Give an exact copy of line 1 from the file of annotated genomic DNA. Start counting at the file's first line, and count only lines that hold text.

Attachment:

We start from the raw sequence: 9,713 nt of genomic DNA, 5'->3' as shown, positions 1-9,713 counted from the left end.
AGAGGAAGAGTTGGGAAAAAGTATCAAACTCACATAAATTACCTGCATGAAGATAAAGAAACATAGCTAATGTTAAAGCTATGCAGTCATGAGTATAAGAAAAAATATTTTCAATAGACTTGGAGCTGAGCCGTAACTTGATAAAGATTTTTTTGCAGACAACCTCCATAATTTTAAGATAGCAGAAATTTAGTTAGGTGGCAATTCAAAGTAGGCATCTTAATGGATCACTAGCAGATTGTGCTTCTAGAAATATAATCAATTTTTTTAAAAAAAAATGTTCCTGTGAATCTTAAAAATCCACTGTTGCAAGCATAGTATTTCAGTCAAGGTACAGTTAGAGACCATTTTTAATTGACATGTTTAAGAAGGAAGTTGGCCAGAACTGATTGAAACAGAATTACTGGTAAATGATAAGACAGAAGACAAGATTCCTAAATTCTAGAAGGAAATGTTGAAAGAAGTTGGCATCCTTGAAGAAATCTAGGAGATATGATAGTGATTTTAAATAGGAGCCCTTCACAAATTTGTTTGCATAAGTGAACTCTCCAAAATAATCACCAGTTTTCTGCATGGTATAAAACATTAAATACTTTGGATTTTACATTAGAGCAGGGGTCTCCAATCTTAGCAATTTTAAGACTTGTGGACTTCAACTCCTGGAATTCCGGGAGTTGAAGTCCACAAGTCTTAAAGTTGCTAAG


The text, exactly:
We start from the raw sequence: 9,713 nt of genomic DNA, 5'->3' as shown, positions 1-9,713 counted from the left end.